This resurrected a family resentment that resurfaced at the death of Jacob. Joseph’s brothers became fearful, thinking that with the patriarch out of the way, Joseph would take revenge on them (Gen. 50:15).
Children see through hypocrisy, especially in the Christian example you set. Do you say one thing — or even tell your children to do one thing — while you yourself do something else?
Does your child know and see that you pray, study the Bible, fast, get anointed when you are sick and serve others? Or does he see a show at Church services each week and general disinterest the other six days? Whatever you practice, your children see and tend to copy, whether for the good or bad.
But what if you yourself have been the victim of bad parental influences and find yourself struggling to change?
God gives encouragement through the prophet Ezekiel. As long as you are willing to take heed to your ways, to consider right and wrong and seek to change faults, you can avoid being an injurious example to your own children (Ezek. 18:14-17, 27-28). You can, if you are willing to make the effort, teach them God’s way.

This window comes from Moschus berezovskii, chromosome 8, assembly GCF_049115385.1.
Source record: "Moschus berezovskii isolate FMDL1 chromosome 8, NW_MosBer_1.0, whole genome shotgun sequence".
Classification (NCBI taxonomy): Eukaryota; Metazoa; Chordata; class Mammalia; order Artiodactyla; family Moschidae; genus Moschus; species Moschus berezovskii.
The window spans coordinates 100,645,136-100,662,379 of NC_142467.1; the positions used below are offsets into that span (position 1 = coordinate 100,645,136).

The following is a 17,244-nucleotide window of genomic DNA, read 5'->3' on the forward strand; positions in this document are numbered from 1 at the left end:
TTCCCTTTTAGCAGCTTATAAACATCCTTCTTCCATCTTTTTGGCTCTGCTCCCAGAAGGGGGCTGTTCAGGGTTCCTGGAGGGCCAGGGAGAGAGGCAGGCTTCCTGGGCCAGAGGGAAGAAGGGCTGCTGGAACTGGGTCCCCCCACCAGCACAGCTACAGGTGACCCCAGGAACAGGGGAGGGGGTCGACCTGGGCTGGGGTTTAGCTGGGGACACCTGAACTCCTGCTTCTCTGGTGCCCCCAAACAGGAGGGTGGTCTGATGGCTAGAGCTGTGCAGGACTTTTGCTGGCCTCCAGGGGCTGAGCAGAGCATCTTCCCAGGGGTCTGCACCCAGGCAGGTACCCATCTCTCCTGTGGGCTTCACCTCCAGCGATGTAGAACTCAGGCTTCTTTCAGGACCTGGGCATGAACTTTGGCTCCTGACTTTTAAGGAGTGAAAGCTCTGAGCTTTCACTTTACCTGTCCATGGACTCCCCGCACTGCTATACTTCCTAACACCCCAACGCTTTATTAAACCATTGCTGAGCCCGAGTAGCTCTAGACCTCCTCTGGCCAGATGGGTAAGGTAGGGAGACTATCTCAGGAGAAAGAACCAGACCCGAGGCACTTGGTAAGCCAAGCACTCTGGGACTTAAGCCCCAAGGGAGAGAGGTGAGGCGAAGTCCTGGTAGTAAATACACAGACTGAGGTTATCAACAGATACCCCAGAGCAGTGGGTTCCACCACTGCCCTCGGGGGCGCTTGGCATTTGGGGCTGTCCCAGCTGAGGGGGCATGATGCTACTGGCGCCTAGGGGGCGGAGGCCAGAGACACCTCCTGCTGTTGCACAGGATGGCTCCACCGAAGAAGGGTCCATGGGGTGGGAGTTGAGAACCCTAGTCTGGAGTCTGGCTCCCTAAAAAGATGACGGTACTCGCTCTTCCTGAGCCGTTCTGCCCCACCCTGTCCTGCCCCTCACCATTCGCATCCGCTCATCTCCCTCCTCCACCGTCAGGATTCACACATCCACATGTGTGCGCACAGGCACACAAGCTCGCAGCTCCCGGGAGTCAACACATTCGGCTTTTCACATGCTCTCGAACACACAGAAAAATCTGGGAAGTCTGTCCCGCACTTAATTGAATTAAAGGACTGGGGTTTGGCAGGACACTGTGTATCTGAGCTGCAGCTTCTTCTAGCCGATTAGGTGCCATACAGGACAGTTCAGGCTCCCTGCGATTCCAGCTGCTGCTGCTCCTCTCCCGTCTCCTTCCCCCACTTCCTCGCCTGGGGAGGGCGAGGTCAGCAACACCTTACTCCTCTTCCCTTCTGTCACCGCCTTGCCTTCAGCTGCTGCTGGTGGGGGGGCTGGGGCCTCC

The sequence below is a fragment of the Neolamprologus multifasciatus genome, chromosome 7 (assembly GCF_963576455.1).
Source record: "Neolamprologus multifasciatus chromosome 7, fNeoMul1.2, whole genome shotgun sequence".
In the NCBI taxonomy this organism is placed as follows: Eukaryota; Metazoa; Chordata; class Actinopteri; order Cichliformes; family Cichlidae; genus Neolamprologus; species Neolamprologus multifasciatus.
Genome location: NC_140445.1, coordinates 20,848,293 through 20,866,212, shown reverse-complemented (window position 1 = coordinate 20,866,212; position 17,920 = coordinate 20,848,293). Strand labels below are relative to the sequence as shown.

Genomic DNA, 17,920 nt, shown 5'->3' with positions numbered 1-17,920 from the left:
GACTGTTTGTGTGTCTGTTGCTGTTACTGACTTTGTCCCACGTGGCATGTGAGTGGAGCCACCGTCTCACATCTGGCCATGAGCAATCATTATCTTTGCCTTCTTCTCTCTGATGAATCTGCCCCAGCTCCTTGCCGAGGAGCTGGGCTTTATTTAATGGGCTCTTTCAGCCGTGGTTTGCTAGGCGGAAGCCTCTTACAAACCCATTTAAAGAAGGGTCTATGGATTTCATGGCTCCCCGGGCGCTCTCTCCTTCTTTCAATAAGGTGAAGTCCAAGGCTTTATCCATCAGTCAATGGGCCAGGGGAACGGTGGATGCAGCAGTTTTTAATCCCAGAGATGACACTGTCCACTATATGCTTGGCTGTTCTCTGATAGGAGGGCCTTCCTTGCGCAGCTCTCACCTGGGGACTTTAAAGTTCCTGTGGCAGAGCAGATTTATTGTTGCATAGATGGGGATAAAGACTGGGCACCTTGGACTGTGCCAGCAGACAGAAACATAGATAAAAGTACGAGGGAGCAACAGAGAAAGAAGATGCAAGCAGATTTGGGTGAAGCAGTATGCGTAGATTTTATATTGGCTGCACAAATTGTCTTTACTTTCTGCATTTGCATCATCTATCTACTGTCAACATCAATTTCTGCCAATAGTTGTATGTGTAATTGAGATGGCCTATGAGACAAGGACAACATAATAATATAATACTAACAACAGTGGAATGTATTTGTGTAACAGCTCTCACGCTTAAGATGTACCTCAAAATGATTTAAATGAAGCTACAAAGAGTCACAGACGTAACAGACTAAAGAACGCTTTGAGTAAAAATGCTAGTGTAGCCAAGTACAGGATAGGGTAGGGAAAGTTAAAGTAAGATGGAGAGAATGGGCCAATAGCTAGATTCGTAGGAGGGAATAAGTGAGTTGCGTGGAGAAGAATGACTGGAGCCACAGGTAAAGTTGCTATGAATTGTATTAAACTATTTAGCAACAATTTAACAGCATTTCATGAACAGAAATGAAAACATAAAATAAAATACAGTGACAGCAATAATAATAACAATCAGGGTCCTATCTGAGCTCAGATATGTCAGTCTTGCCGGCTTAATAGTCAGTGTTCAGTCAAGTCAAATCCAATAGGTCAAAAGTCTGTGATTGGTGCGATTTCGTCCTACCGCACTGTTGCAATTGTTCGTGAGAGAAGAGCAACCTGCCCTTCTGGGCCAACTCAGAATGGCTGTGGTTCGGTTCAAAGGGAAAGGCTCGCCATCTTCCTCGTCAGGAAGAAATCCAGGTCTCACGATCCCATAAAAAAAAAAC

Joseph and Mary must have set a fine example for Jesus. God the Father must have been especially mindful that a right kind of family environment would be needed to nurture and admonish Jesus during His boyhood years.
With the help of this fine family example, Jesus grew up to be “in favor with God and men” (Luke 2:52).
Could there be a better goal in child training than this, that as a result of the godly family environment you create for your children, they grow up to be “in favor with God and men”? How richly blessed your children will be if this happens. And what a commendation for you as a parent!
If your family environment reflects criticism, hostility, ridicule and competitiveness, your child will learn to fight, to feel shy and guilty, to be spiteful and hateful and perhaps be destined to end up as an ineffective parent himself.
But if your family environment reflects tolerance, encouragement, praise, fairness, honesty, security and approval, your child will learn acceptance, patience, confidence, justice, faith and to find true and enduring friendships.
The parental example you set has great impact upon your children. Make your example a good one!
Source: The Good News, May 1983